Barnes & Noble No Longer Making Tablets In-House

During Barnes & Noble's fiscal 2013 year-end financial results, the company said that it will discontinue making tablets in-house, and focus on designing eReading devices and reading platforms like the Simple Touch and Glowlight instead. The company's tablet line will be co-branded with yet-to-be-announced third party manufacturers of consumer electronics products.

"The company will continue to offer its existing inventory of its high quality Nook HD and Nook HD+ devices at amazing prices through the holiday," the company said. "As always, Barnes & Noble will provide world-class pre- and post-sales support in its stores for its Nook HD and Nook HD+ customers, as well as ongoing software upgrades and improvements to the digital bookstore service."

The news arrives after Barnes & Noble reported a 34 percent drop in sales of its Nook eReader and tablet lines during the fiscal fourth quarter ending in April. There has also been talk that Microsoft may actually purchase the Nook brand, as the Redmond company that Windows built had already invested a chunk of change in the Nook business, landing a 17.6 percent stake in April 2012.

Barnes & Noble said device sales declined during the fourth quarter due to lower selling volume, thus digital content sales also dropped 8.9 percent for the fourth quarter due in part to the device sales shortfall as well as the comparison to the Hunger Games and Fifty Shades of Grey trilogies a year ago. Overall, the bookseller reported a fourth quarter net loss of $118.6 million, almost double its loss from the same quarter last year. Consolidated revenue fell by 7.4 percent to $1.3 billion.

"We are taking big steps to reduce the losses in the Nook segment, as we move to a partner-centric model in tablets and reduce overhead costs," said William Lynch, Chief Executive Officer of Barnes & Noble. "We plan to continue to innovate in the single purpose black-and-white eReader category, and the underpinning of our strategy remains the same today as it has since we first entered the digital market, which is to offer customers any digital book, magazine or newspaper, on any device."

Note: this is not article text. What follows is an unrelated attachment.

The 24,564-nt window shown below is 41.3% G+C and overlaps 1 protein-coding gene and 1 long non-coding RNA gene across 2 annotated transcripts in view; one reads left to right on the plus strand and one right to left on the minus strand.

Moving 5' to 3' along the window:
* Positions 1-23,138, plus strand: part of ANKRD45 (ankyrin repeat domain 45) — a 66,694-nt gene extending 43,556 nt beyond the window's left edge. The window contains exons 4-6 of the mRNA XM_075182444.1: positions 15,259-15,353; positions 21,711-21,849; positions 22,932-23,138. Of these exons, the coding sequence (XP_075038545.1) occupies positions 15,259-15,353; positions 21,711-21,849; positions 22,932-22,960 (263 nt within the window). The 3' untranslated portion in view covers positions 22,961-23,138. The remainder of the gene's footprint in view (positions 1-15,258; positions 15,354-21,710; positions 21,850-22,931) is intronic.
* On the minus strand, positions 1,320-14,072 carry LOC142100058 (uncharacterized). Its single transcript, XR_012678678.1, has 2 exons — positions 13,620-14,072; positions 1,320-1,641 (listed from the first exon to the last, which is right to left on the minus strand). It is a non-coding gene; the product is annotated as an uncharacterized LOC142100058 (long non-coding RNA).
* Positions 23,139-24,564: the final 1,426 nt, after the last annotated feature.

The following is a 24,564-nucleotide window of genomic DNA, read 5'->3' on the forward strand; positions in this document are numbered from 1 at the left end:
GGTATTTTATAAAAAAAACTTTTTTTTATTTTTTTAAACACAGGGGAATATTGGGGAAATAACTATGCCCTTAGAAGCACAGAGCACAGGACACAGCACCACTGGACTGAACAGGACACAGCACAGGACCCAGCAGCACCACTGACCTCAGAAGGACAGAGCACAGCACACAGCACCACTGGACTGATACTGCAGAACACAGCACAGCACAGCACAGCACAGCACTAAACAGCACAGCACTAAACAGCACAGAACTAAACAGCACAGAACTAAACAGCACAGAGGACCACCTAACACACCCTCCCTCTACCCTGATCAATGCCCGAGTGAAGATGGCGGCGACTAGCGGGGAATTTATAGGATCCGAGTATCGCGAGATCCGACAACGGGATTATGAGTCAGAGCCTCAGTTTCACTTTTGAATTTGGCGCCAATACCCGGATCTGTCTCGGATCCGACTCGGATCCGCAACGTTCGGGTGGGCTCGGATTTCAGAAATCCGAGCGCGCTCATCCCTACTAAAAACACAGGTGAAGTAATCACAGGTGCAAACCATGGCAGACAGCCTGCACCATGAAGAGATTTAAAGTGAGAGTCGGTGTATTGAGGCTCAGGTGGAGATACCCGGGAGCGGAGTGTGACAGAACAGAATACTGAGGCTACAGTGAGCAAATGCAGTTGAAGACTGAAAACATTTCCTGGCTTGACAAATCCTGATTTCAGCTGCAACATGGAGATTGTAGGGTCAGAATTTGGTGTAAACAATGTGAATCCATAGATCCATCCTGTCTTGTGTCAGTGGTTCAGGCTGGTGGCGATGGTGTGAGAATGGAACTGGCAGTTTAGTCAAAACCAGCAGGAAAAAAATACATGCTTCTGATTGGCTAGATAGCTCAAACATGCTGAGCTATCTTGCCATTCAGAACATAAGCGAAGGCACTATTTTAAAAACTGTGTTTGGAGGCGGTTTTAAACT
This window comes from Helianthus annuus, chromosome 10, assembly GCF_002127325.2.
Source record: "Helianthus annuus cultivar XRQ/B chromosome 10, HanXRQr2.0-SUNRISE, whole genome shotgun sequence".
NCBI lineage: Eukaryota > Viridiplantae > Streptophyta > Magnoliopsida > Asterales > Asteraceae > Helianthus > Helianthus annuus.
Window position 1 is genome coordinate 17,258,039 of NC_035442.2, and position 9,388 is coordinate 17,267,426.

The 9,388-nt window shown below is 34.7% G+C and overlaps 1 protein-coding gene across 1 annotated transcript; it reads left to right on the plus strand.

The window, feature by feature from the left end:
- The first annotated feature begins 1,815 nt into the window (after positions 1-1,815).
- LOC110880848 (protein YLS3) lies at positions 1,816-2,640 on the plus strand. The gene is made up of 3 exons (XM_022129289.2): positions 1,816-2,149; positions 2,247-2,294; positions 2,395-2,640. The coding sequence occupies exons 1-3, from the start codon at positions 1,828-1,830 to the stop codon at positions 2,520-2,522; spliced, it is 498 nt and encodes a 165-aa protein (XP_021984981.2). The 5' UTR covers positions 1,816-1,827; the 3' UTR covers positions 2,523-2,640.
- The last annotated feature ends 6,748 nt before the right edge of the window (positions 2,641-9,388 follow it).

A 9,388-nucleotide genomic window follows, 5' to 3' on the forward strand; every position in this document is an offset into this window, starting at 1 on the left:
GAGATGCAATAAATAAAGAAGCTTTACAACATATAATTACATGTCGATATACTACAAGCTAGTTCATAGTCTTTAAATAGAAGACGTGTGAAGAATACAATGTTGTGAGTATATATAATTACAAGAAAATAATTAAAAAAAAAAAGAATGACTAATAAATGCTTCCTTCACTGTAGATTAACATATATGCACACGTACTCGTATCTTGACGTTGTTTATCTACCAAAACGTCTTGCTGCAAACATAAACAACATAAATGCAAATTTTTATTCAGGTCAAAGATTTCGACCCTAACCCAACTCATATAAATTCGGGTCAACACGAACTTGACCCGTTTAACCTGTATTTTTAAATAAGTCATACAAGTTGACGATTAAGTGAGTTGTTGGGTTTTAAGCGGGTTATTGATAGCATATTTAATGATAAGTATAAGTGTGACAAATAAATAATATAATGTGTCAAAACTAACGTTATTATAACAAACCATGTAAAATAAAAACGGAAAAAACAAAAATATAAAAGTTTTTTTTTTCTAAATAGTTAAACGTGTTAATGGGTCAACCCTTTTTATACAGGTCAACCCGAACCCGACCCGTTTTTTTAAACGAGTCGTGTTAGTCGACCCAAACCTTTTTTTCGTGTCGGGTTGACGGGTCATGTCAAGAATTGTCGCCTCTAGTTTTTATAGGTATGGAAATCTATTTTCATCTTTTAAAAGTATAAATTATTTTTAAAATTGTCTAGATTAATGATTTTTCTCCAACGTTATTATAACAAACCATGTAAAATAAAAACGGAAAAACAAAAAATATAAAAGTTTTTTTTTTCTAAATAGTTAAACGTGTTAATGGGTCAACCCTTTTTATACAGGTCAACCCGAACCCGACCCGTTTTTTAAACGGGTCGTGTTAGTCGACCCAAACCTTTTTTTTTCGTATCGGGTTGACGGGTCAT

The company said it intends to continue to build its digital catalog, adding thousands of eBooks every week, and launching new Nook Apps.

  • Marcus52
    Someone needs to clue B&N in; a large part of the reason their most serious eBook competitor is more well-known is because they send their devices to sites like Tomshardware to get reviewed. B&N clearly doesn't do that, and so we hear about how great the new Kindle is, and the Nook gets short shrift in the online press. The Nooks are every bit as good as the Kindles, even better, but B&N is mostly just getting the word to B&N customers.

    Oh, and what's up with the prices of eBooks? Supposedly the deal that fixed those prices has been quashed, but we still can't buy eBooks form B&N at the same discount we can regular books? This has actually cost B&N eBook purchases from me (as well as me having returned the Nook I had because even though I liked it my B&N member discount meant I paid MORE for eBooks than hard copies - wtf?).

    I'm frankly sick of the whole mess, and what has been getting most of my business the last year has been the local library. I'm not an Amazon fan, I'm just waiting until the prices get right so I can start buying eBooks, and, if B&N will just figure it out, they can get my book money.
  • Tadb123
    The story of the Nook HD+ demise ought to be a case study in Business Schools. A quality product which a very limited ecosystem , just like their rival Amazon and their Kindle Fire HD. Unfortunately, when management acknowledged the need for access to the Google Play Store and granted it, unfortunately "the die was already cast." Now it's being sold at below market prices, and has as much access to various media as any tablet on the market. Such poor initial marketing doomed it in such a competitive environment. It's a shame.